Insider: Core Set Mythic Reprints

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Release events for Magic 2014 (M14) are in full swing, and prices are falling rapidly as players dump their cards onto the market for tix. At some point though, the market will stop dropping as supply slows down and demand starts catching up.

The indices for M12 and M13 both bottomed out in September after their releases, which suggests that buying in on M14 as a whole right now will result in a short-term loss. But that doesn’t mean the set can't present value for individual picks.

This time around a few planeswalkers have been reprinted, namely Ajani, Caller of the Pride, Jace, Memory Adept and Liliana of the Dark Realms. Previously I have avoided speculating on reprints in the core set due to fears of too much supply affecting upside. But in the quest for mastery of speculation, it’s necessary to confront our biases with evidence and then make rational decisions.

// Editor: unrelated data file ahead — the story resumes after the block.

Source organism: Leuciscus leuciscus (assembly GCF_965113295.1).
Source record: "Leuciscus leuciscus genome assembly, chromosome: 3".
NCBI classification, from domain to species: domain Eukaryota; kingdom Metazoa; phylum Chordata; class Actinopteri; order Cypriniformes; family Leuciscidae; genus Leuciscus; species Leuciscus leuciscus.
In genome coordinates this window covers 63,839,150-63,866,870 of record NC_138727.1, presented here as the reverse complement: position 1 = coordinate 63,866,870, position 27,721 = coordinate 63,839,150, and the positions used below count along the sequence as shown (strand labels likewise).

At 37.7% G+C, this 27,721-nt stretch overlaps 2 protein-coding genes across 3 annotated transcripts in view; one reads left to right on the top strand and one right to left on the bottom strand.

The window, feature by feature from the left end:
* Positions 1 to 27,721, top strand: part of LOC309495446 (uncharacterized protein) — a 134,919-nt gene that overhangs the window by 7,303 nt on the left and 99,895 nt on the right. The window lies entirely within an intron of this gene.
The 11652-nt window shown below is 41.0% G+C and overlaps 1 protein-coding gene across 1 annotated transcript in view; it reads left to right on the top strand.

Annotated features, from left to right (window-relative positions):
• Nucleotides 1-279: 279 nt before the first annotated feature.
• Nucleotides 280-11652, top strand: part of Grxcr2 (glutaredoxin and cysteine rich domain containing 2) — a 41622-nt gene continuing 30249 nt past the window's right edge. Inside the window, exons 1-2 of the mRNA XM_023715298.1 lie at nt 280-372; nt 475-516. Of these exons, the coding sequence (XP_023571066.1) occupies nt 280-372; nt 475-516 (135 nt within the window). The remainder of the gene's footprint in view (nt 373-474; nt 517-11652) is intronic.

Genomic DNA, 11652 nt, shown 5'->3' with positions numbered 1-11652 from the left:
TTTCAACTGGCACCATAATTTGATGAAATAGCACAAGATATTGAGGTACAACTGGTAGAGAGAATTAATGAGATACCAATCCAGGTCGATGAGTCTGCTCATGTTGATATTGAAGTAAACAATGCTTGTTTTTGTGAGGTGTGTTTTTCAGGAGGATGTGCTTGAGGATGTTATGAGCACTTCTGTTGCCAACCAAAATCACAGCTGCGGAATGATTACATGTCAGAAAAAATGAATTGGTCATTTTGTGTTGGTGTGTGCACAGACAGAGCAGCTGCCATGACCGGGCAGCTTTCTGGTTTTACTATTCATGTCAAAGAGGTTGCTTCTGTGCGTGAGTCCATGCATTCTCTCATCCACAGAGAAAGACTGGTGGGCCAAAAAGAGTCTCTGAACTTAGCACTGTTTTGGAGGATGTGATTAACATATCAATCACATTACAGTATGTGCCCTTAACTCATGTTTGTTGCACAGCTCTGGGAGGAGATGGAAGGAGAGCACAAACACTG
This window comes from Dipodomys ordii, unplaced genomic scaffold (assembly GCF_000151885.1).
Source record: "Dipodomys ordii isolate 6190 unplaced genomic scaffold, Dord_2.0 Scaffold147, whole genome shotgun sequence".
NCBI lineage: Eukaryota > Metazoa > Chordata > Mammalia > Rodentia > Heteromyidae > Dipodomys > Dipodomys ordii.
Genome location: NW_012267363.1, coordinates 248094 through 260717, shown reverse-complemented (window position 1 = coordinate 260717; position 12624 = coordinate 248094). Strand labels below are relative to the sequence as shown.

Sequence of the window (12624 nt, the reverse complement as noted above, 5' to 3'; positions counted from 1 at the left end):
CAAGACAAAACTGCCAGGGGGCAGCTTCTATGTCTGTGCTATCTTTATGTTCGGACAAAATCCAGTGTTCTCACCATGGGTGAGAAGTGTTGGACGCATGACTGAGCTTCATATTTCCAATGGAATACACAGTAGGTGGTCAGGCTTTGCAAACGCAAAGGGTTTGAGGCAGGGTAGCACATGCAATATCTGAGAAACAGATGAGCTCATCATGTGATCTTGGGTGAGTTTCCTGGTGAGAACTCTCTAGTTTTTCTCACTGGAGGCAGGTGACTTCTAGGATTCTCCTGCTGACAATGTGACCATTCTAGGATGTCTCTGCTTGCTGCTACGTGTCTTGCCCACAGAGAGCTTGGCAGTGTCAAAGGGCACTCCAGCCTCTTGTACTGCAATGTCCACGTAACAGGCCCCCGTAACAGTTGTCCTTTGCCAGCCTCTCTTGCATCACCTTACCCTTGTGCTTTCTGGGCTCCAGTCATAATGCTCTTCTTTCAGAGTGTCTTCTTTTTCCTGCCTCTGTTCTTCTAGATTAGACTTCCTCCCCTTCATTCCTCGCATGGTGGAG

Examining the price history of past reprints might shed some light on the current crop of mythic reprints and whether or not there is any value in buying them right now.

The Law of One Price

Economics has a theory that in an efficient market (a market where information is readily available and transaction costs are small), prices on identical goods must be the same. The MTGO market is fairly efficient so it would be reasonable to expect the Law of One Price to hold up in general.

Supporting Evidence